posted by Alicia Caramenico
on March 9, 2017
Consumers rely on the information they receive from health plan provider directories, and plans strive to ensure this information is up to date. Health plans depend on doctors to submit accurate and up-to-date information on details like provider and facility names, addresses, telephone numbers, and languages spoken. And it is critical that doctors reach out to health plans when their information changes and that health plans make the updates in a timely manner.
To help improve these directories, AHIP last year conducted a provider directory initiative across three states and with the participation of more than a dozen health plans. The initiative focused on how plans and doctors can work together more effectively to ensure information is timely and accurate for the people we both serve.
Key Findings and Potential Solutions
During the pilot, we worked with two vendors to contact over 160,000 providers, testing different ways to coordinate with them to update key directory data. According to an independent evaluation from NORC at the University of Chicago, the results show a need for increased awareness among providers about how important it is to update their data with the health plans. Results also indicate a need for new incentives for providers to remain accountable, and a need for additional technical standards to improve communications between health plans and providers.
A few possible solutions were identified. First, the NORC evaluation suggests health plans leverage contractual requirements and provide other incentives for keeping that data up to date.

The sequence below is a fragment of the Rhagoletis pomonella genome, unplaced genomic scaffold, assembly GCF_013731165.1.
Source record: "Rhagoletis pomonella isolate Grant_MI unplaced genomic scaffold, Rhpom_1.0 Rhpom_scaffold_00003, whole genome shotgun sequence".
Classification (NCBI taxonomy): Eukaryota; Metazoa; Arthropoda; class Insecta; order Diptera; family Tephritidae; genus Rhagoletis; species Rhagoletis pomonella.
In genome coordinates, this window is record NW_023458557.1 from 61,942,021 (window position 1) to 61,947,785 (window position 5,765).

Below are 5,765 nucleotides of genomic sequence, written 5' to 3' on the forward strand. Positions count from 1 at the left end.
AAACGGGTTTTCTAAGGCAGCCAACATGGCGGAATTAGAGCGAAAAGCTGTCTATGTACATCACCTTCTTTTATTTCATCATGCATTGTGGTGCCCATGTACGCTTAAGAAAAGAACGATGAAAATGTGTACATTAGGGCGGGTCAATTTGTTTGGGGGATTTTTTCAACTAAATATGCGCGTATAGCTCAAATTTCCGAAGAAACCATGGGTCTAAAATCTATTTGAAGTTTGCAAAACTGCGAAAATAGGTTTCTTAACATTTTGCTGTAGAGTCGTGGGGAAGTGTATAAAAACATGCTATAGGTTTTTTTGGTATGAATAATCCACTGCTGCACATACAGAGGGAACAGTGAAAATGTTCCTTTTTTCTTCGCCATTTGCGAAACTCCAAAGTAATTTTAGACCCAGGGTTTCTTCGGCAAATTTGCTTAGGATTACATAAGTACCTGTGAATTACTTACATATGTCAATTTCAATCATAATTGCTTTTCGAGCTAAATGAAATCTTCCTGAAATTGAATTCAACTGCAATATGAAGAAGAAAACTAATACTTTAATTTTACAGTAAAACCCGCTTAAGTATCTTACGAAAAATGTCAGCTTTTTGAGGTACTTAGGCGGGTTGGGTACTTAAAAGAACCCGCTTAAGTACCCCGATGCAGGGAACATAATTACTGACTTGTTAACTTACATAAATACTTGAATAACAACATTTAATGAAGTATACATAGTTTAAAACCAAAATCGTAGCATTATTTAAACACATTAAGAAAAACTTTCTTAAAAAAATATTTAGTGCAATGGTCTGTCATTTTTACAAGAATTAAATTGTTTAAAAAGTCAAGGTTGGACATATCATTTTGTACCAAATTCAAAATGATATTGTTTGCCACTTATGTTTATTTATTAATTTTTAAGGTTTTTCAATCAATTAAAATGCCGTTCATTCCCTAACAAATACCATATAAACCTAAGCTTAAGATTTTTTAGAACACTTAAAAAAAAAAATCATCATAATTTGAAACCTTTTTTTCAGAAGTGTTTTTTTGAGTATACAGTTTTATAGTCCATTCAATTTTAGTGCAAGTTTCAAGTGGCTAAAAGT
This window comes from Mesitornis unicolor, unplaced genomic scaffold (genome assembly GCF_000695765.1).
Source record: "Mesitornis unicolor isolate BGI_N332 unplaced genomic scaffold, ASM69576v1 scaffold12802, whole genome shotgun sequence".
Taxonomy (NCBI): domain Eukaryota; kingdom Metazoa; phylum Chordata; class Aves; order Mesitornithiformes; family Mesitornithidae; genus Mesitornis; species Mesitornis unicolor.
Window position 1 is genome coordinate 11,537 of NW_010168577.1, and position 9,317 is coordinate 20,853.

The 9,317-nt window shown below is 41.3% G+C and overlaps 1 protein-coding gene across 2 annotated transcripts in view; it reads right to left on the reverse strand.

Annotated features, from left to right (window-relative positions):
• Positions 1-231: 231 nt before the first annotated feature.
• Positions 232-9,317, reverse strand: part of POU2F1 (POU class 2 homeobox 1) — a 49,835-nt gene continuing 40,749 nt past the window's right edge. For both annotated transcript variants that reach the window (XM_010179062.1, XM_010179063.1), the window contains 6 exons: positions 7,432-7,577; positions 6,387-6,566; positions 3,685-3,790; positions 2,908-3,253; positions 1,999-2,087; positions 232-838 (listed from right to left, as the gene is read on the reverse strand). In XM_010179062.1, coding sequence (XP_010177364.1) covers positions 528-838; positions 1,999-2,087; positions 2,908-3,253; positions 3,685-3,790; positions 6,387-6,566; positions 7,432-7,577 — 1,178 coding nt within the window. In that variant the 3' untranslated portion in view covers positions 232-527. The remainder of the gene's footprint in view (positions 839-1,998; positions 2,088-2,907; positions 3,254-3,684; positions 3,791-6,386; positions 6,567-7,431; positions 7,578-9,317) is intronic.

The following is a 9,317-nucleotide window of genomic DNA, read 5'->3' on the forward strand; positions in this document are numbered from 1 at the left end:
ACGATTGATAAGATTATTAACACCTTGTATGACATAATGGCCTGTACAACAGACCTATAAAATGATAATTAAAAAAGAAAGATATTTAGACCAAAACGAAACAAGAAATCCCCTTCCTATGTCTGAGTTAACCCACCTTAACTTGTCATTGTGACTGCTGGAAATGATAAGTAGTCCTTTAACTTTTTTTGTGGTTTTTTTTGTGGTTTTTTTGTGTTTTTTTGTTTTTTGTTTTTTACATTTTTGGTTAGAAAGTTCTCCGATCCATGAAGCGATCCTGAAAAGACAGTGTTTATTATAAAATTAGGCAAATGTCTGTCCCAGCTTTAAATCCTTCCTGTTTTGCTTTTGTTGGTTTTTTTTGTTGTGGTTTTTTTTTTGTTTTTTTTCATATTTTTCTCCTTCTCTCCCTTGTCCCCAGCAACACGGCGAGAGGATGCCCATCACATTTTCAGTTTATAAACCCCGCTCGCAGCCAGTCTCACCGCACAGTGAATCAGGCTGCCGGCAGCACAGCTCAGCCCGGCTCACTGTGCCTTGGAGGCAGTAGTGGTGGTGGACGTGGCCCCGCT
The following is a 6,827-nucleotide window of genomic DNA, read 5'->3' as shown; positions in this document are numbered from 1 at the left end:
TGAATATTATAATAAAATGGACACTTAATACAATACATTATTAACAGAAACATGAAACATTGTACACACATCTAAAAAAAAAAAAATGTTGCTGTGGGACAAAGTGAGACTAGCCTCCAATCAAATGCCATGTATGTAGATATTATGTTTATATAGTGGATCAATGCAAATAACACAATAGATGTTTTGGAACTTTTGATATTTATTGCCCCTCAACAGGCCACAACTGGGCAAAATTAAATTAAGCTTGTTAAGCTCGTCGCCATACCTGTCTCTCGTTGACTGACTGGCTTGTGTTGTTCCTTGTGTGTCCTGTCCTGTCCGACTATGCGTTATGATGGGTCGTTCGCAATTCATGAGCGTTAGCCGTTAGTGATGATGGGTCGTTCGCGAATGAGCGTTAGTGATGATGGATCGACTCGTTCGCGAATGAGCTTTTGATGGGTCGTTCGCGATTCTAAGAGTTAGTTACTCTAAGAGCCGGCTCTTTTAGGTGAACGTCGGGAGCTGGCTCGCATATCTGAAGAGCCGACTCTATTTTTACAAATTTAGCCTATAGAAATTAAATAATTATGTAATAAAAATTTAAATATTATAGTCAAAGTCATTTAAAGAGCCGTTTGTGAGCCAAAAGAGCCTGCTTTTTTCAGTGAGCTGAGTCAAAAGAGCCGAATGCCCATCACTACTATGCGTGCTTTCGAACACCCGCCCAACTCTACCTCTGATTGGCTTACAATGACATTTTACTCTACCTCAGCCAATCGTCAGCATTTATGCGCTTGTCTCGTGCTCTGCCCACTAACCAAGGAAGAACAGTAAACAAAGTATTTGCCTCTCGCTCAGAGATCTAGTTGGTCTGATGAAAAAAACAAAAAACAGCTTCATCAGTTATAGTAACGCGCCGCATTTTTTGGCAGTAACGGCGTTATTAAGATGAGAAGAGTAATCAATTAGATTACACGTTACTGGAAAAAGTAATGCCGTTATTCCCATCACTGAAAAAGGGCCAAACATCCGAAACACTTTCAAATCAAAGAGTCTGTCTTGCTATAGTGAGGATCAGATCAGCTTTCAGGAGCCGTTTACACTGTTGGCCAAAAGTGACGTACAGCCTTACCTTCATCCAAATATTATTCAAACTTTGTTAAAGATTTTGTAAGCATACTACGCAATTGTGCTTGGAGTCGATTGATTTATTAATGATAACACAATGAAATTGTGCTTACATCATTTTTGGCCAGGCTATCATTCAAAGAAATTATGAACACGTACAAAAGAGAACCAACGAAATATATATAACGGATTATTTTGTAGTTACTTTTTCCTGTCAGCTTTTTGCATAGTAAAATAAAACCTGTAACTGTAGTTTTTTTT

Second, AHIP learned it is important for health plans to be flexible in how they gather information. No one outreach channel works best for all providers. Health plans should use numerous channels to connect with providers – a mix of phone calls, faxes, other notifications and emails – and modify their approach on an ongoing basis.
For example, participating vendor Availity guided providers to a directory validation form through an online portal. Providers received a notification on a system they already use for other important tasks. By catching providers within their existing workflow, validation was done much more quickly and effectively with over 786,000 data elements updated.
Another participating vendor in San Francisco, Better Doctor, connected with providers via multiple outreach channels on a quarterly basis including phone, email, and fax, and reduced provider burden by more than 16,000 hours by allowing providers to go to one source to update their data with multiple health plans.
AHIP’s provider directory initiative highlighted the complexity of maintaining accurate and up-to-date provider directories. AHIP will continue to work with providers and others across the health care industry to find new solutions for improving information for consumers.